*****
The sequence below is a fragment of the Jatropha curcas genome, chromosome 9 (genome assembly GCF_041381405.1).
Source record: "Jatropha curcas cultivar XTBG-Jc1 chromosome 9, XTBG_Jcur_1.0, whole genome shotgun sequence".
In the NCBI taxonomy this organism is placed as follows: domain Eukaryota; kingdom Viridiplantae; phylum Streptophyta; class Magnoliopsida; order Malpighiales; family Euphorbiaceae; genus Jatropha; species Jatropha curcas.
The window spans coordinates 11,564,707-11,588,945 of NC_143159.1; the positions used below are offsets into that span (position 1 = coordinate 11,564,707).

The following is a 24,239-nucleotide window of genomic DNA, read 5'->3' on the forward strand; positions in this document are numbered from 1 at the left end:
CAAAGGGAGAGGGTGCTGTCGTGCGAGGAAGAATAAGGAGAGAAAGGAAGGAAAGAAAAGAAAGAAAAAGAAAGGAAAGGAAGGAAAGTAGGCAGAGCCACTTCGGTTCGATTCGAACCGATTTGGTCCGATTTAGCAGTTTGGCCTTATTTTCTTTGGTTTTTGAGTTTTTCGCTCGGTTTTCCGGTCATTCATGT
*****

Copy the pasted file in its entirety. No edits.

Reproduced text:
The sequence below is a fragment of the Jatropha curcas genome, chromosome 9 (genome assembly GCF_041381405.1).
Source record: "Jatropha curcas cultivar XTBG-Jc1 chromosome 9, XTBG_Jcur_1.0, whole genome shotgun sequence".
In the NCBI taxonomy this organism is placed as follows: domain Eukaryota; kingdom Viridiplantae; phylum Streptophyta; class Magnoliopsida; order Malpighiales; family Euphorbiaceae; genus Jatropha; species Jatropha curcas.
The window spans coordinates 11,564,707-11,588,945 of NC_143159.1; the positions used below are offsets into that span (position 1 = coordinate 11,564,707).

The following is a 24,239-nucleotide window of genomic DNA, read 5'->3' on the forward strand; positions in this document are numbered from 1 at the left end:
CAAAGGGAGAGGGTGCTGTCGTGCGAGGAAGAATAAGGAGAGAAAGGAAGGAAAGAAAAGAAAGAAAAAGAAAGGAAAGGAAGGAAAGTAGGCAGAGCCACTTCGGTTCGATTCGAACCGATTTGGTCCGATTTAGCAGTTTGGCCTTATTTTCTTTGGTTTTTGAGTTTTTCGCTCGGTTTTCCGGTCATTCATGT